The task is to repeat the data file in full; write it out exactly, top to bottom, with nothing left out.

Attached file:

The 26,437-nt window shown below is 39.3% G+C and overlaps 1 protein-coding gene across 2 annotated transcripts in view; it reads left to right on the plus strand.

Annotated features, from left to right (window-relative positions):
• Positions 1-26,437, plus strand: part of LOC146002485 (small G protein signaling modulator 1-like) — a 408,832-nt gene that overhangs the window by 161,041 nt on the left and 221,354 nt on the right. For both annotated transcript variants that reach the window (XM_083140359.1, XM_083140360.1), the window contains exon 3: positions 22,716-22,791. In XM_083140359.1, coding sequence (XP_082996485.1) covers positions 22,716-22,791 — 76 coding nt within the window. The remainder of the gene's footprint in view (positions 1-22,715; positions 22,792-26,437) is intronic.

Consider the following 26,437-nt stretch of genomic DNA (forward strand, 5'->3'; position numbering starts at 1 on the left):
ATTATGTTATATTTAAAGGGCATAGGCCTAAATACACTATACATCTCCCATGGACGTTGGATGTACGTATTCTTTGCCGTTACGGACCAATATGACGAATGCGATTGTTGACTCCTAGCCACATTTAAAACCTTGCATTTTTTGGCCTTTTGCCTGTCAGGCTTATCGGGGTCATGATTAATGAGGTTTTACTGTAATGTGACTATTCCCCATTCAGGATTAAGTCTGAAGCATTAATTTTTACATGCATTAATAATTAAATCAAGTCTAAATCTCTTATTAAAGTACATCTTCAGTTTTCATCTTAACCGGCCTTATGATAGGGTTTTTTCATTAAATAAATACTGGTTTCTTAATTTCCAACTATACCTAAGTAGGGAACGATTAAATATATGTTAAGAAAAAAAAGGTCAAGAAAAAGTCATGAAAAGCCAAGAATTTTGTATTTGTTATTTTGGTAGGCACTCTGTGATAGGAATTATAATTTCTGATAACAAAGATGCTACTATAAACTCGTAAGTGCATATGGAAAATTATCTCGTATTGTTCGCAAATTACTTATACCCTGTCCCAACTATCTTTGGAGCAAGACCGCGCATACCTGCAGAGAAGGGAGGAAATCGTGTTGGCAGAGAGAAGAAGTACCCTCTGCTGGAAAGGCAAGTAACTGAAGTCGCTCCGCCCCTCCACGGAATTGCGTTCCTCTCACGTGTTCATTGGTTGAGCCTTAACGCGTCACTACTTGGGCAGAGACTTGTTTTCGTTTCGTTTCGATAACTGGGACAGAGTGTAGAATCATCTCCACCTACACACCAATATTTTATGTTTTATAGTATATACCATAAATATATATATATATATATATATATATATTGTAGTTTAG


The 26,437-nt window shown below is 39.3% G+C and overlaps 1 protein-coding gene across 2 annotated transcripts in view; it reads left to right on the plus strand.

Annotated features, from left to right (window-relative positions):
• Positions 1-26,437, plus strand: part of LOC146002485 (small G protein signaling modulator 1-like) — a 408,832-nt gene that overhangs the window by 161,041 nt on the left and 221,354 nt on the right. For both annotated transcript variants that reach the window (XM_083140359.1, XM_083140360.1), the window contains exon 3: positions 22,716-22,791. In XM_083140359.1, coding sequence (XP_082996485.1) covers positions 22,716-22,791 — 76 coding nt within the window. The remainder of the gene's footprint in view (positions 1-22,715; positions 22,792-26,437) is intronic.

Consider the following 26,437-nt stretch of genomic DNA (forward strand, 5'->3'; position numbering starts at 1 on the left):
ATTATGTTATATTTAAAGGGCATAGGCCTAAATACACTATACATCTCCCATGGACGTTGGATGTACGTATTCTTTGCCGTTACGGACCAATATGACGAATGCGATTGTTGACTCCTAGCCACATTTAAAACCTTGCATTTTTTGGCCTTTTGCCTGTCAGGCTTATCGGGGTCATGATTAATGAGGTTTTACTGTAATGTGACTATTCCCCATTCAGGATTAAGTCTGAAGCATTAATTTTTACATGCATTAATAATTAAATCAAGTCTAAATCTCTTATTAAAGTACATCTTCAGTTTTCATCTTAACCGGCCTTATGATAGGGTTTTTTCATTAAATAAATACTGGTTTCTTAATTTCCAACTATACCTAAGTAGGGAACGATTAAATATATGTTAAGAAAAAAAAGGTCAAGAAAAAGTCATGAAAAGCCAAGAATTTTGTATTTGTTATTTTGGTAGGCACTCTGTGATAGGAATTATAATTTCTGATAACAAAGATGCTACTATAAACTCGTAAGTGCATATGGAAAATTATCTCGTATTGTTCGCAAATTACTTATACCCTGTCCCAACTATCTTTGGAGCAAGACCGCGCATACCTGCAGAGAAGGGAGGAAATCGTGTTGGCAGAGAGAAGAAGTACCCTCTGCTGGAAAGGCAAGTAACTGAAGTCGCTCCGCCCCTCCACGGAATTGCGTTCCTCTCACGTGTTCATTGGTTGAGCCTTAACGCGTCACTACTTGGGCAGAGACTTGTTTTCGTTTCGTTTCGATAACTGGGACAGAGTGTAGAATCATCTCCACCTACACACCAATATTTTATGTTTTATAGTATATACCATAAATATATATATATATATATATATATATATTGTAGTTTAG